I can imagine that feeling must be fantastic. Writing over an extended period of time must change the underlying character of the book. For you has it a conscious choice to incorporate themes into your books, since you have had some much time with this world?
Sure, though others may emerge as the book takes shape, and ideas I originally had may be altered or more fully developed. One major theme in the book is the corrupting nature of the desire for power on a personal level and throughout a society. My original outline for the book was completed in 1988 after working on it for ten years, but I didn’t start writing the book until 1999. By the time I began writing the latter sections of the book around 2011 and beyond, I had made major changes to that part of the outline, developing and expanding upon some of those themes for the better. I knew years ago after first completing the outline that I wasn’t mature enough to tackle such a major project, and I’m glad I waited well into my 30’s before starting Chapter 1.
That is very admirable that you wanted until your maturity caught up with the project so that you could write something stronger. The two main strengths of this book seem to be the world you have created and the characters within it. How did these personas materialise?
Nicholas, the main character, came first, as I wanted to write about someone on a quest of some sort. But as this is such a plot driven book, the others, as best I can remember, came as needed as the story evolved. I didn’t start with a cast of characters that I wanted to build a story around. Bits of the story came first, and I populated it with whom I needed. As I rewrote some of the outline later, I added new characters to accommodate the changing plot lines.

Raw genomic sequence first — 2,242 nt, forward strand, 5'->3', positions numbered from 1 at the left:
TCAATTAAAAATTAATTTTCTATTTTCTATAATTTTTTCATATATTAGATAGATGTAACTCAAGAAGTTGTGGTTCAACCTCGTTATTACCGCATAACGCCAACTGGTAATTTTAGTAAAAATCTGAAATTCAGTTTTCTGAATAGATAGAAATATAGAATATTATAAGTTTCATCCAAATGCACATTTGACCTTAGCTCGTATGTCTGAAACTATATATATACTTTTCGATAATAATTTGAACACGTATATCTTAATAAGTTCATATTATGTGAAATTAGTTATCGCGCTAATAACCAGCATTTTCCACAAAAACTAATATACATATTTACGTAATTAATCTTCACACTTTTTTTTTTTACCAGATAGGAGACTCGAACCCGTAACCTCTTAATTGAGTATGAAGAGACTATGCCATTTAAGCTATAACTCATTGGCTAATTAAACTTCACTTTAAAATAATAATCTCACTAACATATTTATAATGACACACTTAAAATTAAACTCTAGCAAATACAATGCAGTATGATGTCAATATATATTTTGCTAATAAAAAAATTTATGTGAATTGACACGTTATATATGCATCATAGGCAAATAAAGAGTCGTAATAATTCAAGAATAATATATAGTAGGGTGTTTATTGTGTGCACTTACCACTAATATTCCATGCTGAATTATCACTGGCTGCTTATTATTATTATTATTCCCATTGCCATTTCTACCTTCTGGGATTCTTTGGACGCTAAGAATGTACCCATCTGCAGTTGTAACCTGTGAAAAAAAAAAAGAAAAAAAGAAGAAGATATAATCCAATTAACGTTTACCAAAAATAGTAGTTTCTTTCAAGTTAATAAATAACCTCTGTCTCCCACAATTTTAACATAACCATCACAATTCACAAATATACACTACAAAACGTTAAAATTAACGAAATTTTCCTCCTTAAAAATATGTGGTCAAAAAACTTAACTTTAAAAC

Out of all those new character appearances, who were your favourites to write? And who did you want to continue with longer?
Hobin, the mountain guide, was originally going to serve as a stock character for a few chapters and then disappear as Nicholas goes on with his journey. But as I began to write about him and gave him a backstory, he took on a life of his own and continued on later in the book. In the end, it was difficult to stop writing about most of the characters as they had lived in my mind for so many decades. After writing the last chapter of the book and then rereading it months later to edit, I found myself cutting out a lot of pages because I had overwritten, probably at the time not wanting to let anyone go. But after rereading objectively, I learned to cut out all the extras that didn’t serve the story itself. That’s the beauty of editing. First write your heart out, then edit, edit, edit!
That is a good motto. I’m not sure enough people really emphasise how much editing is a part of the writing process. Did you find that you spent much time researching as another part of your writing process?